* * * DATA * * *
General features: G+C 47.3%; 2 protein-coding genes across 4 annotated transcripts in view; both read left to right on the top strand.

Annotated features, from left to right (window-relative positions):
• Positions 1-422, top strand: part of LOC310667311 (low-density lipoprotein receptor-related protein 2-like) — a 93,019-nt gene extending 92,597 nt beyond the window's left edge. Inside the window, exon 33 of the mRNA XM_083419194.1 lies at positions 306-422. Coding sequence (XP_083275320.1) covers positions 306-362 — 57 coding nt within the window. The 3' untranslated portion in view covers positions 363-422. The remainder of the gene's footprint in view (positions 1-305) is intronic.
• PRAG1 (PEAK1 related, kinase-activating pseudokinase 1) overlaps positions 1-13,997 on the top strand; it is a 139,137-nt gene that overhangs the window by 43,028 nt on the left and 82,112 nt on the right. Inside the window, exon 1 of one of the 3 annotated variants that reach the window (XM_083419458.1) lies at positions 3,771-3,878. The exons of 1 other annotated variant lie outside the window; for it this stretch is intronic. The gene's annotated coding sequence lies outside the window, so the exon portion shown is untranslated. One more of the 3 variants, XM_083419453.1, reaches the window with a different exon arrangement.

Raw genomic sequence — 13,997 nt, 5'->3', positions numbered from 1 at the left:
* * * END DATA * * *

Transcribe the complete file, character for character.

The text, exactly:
General features: G+C 47.3%; 2 protein-coding genes across 4 annotated transcripts in view; both read left to right on the top strand.

Annotated features, from left to right (window-relative positions):
• Positions 1-422, top strand: part of LOC310667311 (low-density lipoprotein receptor-related protein 2-like) — a 93,019-nt gene extending 92,597 nt beyond the window's left edge. Inside the window, exon 33 of the mRNA XM_083419194.1 lies at positions 306-422. Coding sequence (XP_083275320.1) covers positions 306-362 — 57 coding nt within the window. The 3' untranslated portion in view covers positions 363-422. The remainder of the gene's footprint in view (positions 1-305) is intronic.
• PRAG1 (PEAK1 related, kinase-activating pseudokinase 1) overlaps positions 1-13,997 on the top strand; it is a 139,137-nt gene that overhangs the window by 43,028 nt on the left and 82,112 nt on the right. Inside the window, exon 1 of one of the 3 annotated variants that reach the window (XM_083419458.1) lies at positions 3,771-3,878. The exons of 1 other annotated variant lie outside the window; for it this stretch is intronic. The gene's annotated coding sequence lies outside the window, so the exon portion shown is untranslated. One more of the 3 variants, XM_083419453.1, reaches the window with a different exon arrangement.

Raw genomic sequence — 13,997 nt, 5'->3', positions numbered from 1 at the left: